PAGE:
Microbial and physical sedimentary structures in modern evaporitic coastal environments of Saudi Arabia and Egypt
- First Online:
- Cite this article as:
- Aref, M.A.M., Basyoni, M.H. & Bachmann, G.H. Facies (2014) 60: 371. doi:10.1007/s10347-013-0379-8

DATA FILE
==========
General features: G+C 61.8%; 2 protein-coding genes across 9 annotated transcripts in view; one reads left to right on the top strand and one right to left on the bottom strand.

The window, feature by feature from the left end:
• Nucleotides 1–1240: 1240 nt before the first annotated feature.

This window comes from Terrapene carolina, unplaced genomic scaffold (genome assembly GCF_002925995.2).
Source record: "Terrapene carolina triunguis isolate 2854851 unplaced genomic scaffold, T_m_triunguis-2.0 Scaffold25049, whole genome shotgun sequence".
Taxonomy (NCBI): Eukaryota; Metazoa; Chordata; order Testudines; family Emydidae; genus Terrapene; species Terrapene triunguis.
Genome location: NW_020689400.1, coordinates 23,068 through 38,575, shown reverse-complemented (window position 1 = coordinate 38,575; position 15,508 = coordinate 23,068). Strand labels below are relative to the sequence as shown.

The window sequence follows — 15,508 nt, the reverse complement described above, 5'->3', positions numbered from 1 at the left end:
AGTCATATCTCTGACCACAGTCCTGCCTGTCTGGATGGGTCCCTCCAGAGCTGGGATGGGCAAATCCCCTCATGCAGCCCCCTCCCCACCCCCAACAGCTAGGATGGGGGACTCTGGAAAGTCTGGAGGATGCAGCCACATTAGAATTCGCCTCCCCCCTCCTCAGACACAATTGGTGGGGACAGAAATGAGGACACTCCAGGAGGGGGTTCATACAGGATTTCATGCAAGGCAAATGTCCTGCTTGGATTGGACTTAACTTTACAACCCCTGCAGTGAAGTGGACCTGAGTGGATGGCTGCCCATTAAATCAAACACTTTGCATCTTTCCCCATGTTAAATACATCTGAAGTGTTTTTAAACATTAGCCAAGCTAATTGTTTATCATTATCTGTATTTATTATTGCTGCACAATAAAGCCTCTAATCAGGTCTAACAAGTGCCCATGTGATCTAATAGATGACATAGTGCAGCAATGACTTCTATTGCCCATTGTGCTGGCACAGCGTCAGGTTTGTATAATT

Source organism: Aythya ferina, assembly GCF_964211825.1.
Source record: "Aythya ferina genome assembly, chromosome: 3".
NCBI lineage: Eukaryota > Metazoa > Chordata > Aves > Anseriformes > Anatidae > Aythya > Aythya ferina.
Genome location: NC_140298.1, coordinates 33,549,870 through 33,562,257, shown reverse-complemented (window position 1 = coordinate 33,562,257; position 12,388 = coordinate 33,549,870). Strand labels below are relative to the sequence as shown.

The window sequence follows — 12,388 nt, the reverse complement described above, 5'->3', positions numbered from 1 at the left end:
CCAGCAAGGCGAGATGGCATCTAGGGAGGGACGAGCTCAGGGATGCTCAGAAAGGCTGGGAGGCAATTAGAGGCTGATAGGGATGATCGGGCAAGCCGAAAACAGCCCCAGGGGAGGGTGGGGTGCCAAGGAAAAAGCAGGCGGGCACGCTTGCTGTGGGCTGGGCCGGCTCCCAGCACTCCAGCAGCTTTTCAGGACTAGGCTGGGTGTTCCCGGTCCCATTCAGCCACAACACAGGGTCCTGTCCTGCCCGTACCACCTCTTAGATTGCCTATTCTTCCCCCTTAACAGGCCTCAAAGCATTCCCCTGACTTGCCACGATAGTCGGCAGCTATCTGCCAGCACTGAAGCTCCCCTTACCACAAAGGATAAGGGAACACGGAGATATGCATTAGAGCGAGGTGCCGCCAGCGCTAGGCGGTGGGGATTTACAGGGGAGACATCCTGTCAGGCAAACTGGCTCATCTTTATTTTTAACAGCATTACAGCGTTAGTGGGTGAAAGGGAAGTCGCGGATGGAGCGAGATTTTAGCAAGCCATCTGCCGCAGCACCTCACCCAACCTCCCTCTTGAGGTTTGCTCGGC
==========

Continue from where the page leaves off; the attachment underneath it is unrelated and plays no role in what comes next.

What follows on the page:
Field and petrographic studies of recent supratidal sabkhas and ponds, and a solar salt works, in Saudi Arabia and Egypt have documented the formation of distinctive surface sedimentary structures that have resulted from microbial activity and abiological physical processes. Microbially induced sedimentary structures (MISS) dominate the permanent and ephemeral parts of supratidal ponds of Al Zeeb sabkha, Saudi Arabia and halite crystallization ponds in salt works, west of Alexandria, Egypt. They are varied and include gas bubbles, blisters, wrinkles, pinnacles, cones, and polygonal folds (petees) induced by epibenthic microbial mats. Physically induced sedimentary structures dominate the emergent areas surrounding the ponds, as well as the supratidal sabkhas in Al Zeeb and Ras Shukeir areas. They include polygonal cracks and different types of tepees. The sediments of the microbial-induced structures are composed of green and brown microbial filaments that entrap and bind lenticular and clastic gypsum, or form nucleation sites for halite and/or grass-like gypsum crystals. The sediments of the physically induced structures are composed of halite-cemented siliciclastic sand and mud, or bottom-nucleated chevron and cornet halite crystals. The results of this study indicate that microbial and physical structures co-exist due to local factors, especially topography, brine recharge, salinity, microbial activity, and history of the supratidal sabkha and pond. The importance of the local interplay of these conditions indicates that it will be difficult to interpret sedimentary successions in fossil sabkhas and their general depositional environment if only limited sections are available for study.